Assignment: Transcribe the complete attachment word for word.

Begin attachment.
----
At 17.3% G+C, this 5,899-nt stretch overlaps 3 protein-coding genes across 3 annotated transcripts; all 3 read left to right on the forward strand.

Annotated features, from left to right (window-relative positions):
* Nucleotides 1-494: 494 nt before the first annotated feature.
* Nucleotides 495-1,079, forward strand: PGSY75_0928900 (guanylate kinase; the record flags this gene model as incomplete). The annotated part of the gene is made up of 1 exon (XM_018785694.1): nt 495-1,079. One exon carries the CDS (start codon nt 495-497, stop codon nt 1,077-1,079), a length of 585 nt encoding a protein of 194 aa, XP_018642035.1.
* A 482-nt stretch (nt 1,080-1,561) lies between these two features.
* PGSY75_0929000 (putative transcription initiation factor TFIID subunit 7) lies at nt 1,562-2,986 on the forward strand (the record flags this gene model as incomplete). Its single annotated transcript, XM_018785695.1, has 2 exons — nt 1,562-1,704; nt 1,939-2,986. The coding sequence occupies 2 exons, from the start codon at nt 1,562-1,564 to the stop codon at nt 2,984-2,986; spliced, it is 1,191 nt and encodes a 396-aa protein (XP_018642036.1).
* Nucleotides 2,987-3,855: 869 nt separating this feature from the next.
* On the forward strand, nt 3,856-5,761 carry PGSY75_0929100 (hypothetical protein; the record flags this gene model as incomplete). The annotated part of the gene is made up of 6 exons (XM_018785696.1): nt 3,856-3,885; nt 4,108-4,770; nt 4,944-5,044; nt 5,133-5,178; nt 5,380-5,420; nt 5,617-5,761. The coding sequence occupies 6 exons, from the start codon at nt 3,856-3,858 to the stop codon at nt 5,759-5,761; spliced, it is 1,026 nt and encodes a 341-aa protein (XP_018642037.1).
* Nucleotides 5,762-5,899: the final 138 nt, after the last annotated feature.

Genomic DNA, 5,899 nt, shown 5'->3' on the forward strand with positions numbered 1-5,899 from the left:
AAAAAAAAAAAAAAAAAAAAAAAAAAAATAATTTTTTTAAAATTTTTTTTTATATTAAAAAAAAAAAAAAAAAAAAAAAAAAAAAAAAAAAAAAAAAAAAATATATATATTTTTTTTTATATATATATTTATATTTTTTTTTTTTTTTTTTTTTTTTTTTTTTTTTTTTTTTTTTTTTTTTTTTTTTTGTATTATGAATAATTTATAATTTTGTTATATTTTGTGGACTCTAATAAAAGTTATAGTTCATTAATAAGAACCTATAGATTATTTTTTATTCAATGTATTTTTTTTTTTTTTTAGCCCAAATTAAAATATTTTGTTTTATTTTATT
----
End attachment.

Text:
At 17.3% G+C, this 5,899-nt stretch overlaps 3 protein-coding genes across 3 annotated transcripts; all 3 read left to right on the forward strand.

Annotated features, from left to right (window-relative positions):
* Nucleotides 1-494: 494 nt before the first annotated feature.
* Nucleotides 495-1,079, forward strand: PGSY75_0928900 (guanylate kinase; the record flags this gene model as incomplete). The annotated part of the gene is made up of 1 exon (XM_018785694.1): nt 495-1,079. One exon carries the CDS (start codon nt 495-497, stop codon nt 1,077-1,079), a length of 585 nt encoding a protein of 194 aa, XP_018642035.1.
* A 482-nt stretch (nt 1,080-1,561) lies between these two features.
* PGSY75_0929000 (putative transcription initiation factor TFIID subunit 7) lies at nt 1,562-2,986 on the forward strand (the record flags this gene model as incomplete). Its single annotated transcript, XM_018785695.1, has 2 exons — nt 1,562-1,704; nt 1,939-2,986. The coding sequence occupies 2 exons, from the start codon at nt 1,562-1,564 to the stop codon at nt 2,984-2,986; spliced, it is 1,191 nt and encodes a 396-aa protein (XP_018642036.1).
* Nucleotides 2,987-3,855: 869 nt separating this feature from the next.
* On the forward strand, nt 3,856-5,761 carry PGSY75_0929100 (hypothetical protein; the record flags this gene model as incomplete). The annotated part of the gene is made up of 6 exons (XM_018785696.1): nt 3,856-3,885; nt 4,108-4,770; nt 4,944-5,044; nt 5,133-5,178; nt 5,380-5,420; nt 5,617-5,761. The coding sequence occupies 6 exons, from the start codon at nt 3,856-3,858 to the stop codon at nt 5,759-5,761; spliced, it is 1,026 nt and encodes a 341-aa protein (XP_018642037.1).
* Nucleotides 5,762-5,899: the final 138 nt, after the last annotated feature.

Genomic DNA, 5,899 nt, shown 5'->3' on the forward strand with positions numbered 1-5,899 from the left:
AAAAAAAAAAAAAAAAAAAAAAAAAAAATAATTTTTTTAAAATTTTTTTTTATATTAAAAAAAAAAAAAAAAAAAAAAAAAAAAAAAAAAAAAAAAAAAAATATATATATTTTTTTTTATATATATATTTATATTTTTTTTTTTTTTTTTTTTTTTTTTTTTTTTTTTTTTTTTTTTTTTTTTTTTTTGTATTATGAATAATTTATAATTTTGTTATATTTTGTGGACTCTAATAAAAGTTATAGTTCATTAATAAGAACCTATAGATTATTTTTTATTCAATGTATTTTTTTTTTTTTTTAGCCCAAATTAAAATATTTTGTTTTATTTTATT